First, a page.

Day One of the week went just fine. Got a lot done and also learned that the upcoming volume of SOMETHING ABOUT THE AUTHOR, which includes an updated article about me, is due out October 6. Today has a break in it but I’m ready for a good solid block of writing all morning and well into the afternoon.
Okay, here’s some news. My work has been sandblasted into a sidewalk and painted on a bookmobile, but it has never been a tattoo before. A good friend of mine, Mary Cosker, plans to have the original Piggy tattooed in January. Mary teaches junior and senior English at Pioneer Career and Technology Center in Shelby, Ohio. Her early memories of my story were when she was growing up on a dairy farm in Jeromesville.
Does anyone remember PIGGY WIGLET AND THE GREAT ADVENTURE? Technically my work isn’t involved. It’s that wonderful illustration created by Les Gray back in 1973. Les also illustrated Larry Brimner’s great story of MAX AND FELIX. But I’m taking credit anyway because it was my story that meant a lot to Mary and her sisters when they were girls around their grandmother’s knees, listening to the great adventure of a pig who set out to catch the sun.
In January I will feature Mary and ask her to tell her story about those times that remain so vivid today. It’s a moving example of how books can have such powerful, lasting influences on children, especially when they are lucky enough to have a loving adult read to them.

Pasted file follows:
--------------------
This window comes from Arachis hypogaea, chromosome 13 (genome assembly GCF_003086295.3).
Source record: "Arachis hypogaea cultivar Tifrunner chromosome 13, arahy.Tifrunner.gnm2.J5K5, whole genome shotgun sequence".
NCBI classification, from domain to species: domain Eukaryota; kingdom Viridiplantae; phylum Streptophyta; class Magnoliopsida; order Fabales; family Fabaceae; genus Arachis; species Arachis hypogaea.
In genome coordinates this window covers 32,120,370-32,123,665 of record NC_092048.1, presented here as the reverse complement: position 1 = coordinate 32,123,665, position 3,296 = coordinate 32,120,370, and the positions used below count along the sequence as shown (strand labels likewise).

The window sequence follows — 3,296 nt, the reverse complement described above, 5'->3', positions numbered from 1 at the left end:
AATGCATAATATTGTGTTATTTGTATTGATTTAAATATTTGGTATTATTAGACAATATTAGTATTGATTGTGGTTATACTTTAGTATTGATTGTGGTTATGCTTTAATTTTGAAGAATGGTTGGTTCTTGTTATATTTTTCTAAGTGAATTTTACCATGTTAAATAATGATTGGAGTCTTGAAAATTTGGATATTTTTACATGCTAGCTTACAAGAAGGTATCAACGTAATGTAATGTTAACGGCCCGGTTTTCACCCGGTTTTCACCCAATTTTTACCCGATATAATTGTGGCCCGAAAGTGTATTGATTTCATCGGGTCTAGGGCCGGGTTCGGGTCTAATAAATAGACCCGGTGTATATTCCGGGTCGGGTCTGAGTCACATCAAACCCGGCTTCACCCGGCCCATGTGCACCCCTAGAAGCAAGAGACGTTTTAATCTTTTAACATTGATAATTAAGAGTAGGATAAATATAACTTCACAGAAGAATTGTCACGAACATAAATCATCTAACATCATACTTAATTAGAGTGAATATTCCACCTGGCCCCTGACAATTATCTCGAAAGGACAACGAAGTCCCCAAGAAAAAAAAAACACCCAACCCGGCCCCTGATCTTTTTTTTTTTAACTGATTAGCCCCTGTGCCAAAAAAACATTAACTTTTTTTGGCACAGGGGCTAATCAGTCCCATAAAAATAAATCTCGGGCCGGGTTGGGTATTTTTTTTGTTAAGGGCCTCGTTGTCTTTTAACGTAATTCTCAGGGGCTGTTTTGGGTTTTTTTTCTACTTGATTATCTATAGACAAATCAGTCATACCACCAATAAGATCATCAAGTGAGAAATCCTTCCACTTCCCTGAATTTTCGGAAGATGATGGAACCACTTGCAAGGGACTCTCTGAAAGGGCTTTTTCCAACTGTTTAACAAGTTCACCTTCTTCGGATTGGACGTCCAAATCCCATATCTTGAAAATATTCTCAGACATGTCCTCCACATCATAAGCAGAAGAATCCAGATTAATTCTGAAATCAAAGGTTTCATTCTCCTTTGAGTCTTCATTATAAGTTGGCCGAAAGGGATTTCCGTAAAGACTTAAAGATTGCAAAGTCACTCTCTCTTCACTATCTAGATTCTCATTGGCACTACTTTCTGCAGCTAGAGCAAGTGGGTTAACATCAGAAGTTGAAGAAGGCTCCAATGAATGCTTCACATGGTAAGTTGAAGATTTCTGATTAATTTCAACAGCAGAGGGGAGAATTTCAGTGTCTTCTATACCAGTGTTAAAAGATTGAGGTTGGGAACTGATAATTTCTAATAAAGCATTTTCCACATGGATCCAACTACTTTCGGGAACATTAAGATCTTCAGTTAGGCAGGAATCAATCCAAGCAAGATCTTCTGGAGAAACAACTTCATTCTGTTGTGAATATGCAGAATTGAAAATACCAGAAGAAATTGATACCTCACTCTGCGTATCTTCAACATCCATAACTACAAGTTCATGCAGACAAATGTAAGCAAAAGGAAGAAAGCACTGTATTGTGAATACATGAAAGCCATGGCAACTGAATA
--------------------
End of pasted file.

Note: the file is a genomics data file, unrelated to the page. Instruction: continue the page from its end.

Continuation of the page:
Here’s the latest on one of my old favorites, PIGGY WIGLET, originally published by Golden Books in 1973 and brought back to the market by Boyds Mills Press in 2007.
I first heard from Mary Schweyer, a fan of PIGGY WIGLET, in 1995. She wrote one of the loveliest letters I’ve ever received to tell me why my storybook held such good memories for her. She and her sisters, Laurie, Sally, Debbie, and Becky, used to gather around their grandmother while she read the story about the runaway pig that chased the sun. I posted about this on January 18, 2014. Here’s a picture of the five women holding copies of the book. https://davidlharrison.files.wordpress.com/2014/01/5-women-holding-piggy-wiglet2.pdf
I haven’t corresponded with Mary’s sisters so Mary, if you see this, please tell everyone hello. Mary is married now and her last name is Cosker. She told me recently that as a teacher at a vocational school in Ohio she has read the book and given the back story to students 16 and 17 years old and that the diesel and auto mechanic students liked it best. w00t w00t for those kids!
What brought all these pleasant thoughts back to mind was a note from Mary two days ago. A friend found in a thrift store a framed print of THE HAY WAIN (1821), one of John Constable’s well known paintings, and painted Piggy Wiglet and the Ghostbusters on it. Mary sent a picture and here it is. She’s going to hang this in her living room. And what more could an author possibly ask! With all due respect to the marvelous Mr. Constable, I’m delighted. Mary, thank you!